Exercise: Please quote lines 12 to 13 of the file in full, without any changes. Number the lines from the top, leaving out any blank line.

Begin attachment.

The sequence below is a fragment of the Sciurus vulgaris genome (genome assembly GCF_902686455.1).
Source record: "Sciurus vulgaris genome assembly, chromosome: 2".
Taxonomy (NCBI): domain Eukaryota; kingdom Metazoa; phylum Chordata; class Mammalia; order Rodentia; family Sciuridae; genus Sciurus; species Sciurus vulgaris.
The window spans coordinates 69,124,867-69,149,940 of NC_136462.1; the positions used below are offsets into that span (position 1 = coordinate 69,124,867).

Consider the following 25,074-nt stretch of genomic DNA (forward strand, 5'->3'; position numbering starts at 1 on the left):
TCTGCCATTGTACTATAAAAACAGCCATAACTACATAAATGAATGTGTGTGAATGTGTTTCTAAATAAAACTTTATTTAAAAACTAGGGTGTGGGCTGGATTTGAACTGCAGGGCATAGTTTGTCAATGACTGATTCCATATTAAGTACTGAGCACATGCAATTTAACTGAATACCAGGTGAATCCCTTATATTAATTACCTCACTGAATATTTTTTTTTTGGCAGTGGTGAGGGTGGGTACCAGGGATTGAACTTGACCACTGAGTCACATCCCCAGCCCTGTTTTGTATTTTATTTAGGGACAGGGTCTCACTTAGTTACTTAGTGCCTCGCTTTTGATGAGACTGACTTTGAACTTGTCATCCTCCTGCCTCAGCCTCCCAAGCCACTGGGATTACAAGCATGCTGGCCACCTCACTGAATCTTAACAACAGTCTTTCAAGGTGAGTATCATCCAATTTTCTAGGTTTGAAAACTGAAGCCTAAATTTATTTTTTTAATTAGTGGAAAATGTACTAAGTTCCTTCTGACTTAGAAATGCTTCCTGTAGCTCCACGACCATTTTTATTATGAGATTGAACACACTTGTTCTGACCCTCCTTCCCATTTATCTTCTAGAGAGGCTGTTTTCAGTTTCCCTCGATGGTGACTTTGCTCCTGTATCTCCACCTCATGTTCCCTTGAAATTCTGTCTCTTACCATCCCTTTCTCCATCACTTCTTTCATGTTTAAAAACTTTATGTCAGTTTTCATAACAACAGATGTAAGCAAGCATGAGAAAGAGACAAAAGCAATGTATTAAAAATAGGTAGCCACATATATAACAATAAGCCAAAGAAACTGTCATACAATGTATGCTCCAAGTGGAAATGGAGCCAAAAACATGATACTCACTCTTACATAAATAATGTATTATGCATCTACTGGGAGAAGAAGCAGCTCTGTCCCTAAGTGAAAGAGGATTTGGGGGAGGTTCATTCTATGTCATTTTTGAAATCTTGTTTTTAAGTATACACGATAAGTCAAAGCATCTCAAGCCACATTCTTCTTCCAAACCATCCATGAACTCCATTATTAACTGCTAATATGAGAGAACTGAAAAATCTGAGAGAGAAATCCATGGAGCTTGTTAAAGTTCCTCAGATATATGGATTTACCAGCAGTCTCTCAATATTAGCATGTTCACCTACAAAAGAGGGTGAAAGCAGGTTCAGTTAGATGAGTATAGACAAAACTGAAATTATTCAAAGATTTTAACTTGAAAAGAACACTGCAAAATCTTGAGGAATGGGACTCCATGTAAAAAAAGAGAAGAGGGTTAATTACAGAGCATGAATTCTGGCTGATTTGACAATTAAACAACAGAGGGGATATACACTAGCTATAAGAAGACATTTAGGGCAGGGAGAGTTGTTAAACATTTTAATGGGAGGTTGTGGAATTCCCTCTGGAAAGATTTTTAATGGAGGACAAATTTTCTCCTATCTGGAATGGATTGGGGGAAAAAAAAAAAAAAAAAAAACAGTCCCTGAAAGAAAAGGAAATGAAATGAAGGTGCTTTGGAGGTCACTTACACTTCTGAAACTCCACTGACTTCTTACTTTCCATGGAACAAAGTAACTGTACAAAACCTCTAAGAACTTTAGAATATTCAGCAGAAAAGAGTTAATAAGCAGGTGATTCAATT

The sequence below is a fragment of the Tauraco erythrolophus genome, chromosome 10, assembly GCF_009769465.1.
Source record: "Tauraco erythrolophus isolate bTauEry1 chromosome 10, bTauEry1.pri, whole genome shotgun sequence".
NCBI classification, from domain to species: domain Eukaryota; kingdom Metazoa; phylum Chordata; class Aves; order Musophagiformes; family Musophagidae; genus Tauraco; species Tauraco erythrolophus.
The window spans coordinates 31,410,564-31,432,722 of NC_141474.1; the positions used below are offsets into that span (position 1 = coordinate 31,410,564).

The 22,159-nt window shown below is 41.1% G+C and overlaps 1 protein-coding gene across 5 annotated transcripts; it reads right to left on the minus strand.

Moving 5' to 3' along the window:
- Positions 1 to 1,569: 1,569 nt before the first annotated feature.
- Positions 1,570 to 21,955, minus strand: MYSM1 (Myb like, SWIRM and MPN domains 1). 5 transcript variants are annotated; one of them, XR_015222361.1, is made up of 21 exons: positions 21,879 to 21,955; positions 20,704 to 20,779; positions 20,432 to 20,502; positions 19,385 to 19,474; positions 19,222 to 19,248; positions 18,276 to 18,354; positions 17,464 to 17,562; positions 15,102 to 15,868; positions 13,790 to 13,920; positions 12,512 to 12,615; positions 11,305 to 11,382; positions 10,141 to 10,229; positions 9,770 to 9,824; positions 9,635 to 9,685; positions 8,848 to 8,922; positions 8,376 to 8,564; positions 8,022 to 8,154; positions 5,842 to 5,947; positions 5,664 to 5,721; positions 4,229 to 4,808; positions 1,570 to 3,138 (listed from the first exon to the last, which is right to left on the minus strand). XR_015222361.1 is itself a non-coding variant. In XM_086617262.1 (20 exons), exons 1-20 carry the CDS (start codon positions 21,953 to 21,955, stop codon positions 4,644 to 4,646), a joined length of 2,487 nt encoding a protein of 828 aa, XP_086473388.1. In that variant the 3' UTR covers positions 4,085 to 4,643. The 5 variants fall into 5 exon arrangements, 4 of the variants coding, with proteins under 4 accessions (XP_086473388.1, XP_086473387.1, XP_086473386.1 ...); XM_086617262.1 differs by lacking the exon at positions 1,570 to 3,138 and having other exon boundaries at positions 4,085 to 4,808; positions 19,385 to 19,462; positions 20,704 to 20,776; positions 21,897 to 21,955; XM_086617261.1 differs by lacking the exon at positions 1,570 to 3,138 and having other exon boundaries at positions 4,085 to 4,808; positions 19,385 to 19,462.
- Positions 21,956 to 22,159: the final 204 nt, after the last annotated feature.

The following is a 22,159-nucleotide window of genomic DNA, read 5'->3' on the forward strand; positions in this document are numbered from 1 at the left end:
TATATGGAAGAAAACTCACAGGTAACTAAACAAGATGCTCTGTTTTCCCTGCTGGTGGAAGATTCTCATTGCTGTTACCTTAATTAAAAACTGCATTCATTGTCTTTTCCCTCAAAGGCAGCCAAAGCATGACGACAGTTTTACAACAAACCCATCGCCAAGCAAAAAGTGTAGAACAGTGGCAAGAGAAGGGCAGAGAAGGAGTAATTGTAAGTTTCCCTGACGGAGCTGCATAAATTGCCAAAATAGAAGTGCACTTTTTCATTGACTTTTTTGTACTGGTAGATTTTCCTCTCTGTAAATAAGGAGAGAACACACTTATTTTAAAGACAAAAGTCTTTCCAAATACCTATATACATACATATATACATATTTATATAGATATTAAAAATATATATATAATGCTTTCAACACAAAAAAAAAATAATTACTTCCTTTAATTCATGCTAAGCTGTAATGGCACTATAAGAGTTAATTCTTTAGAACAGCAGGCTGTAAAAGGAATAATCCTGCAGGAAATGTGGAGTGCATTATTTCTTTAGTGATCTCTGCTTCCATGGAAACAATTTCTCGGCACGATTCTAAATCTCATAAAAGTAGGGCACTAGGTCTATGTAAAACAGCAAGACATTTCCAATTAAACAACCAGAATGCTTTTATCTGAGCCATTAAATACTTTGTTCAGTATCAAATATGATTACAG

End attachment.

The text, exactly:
Moving 5' to 3' along the window:
- Positions 1 to 1,569: 1,569 nt before the first annotated feature.